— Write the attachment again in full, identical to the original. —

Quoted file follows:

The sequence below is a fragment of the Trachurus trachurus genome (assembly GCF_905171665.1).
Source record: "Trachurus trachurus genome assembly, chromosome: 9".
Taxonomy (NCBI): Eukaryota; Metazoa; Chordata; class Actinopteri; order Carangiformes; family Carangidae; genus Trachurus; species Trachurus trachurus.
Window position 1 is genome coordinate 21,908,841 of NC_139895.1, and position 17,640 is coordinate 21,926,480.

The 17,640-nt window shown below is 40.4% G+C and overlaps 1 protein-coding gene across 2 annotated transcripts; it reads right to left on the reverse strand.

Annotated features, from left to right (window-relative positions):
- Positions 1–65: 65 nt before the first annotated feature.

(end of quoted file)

The sequence below is a fragment of the Trachurus trachurus genome (assembly GCF_905171665.1).
Source record: "Trachurus trachurus genome assembly, chromosome: 9".
Taxonomy (NCBI): Eukaryota; Metazoa; Chordata; class Actinopteri; order Carangiformes; family Carangidae; genus Trachurus; species Trachurus trachurus.
Window position 1 is genome coordinate 21,908,841 of NC_139895.1, and position 17,640 is coordinate 21,926,480.

The 17,640-nt window shown below is 40.4% G+C and overlaps 1 protein-coding gene across 2 annotated transcripts; it reads right to left on the reverse strand.

Annotated features, from left to right (window-relative positions):
- Positions 1–65: 65 nt before the first annotated feature.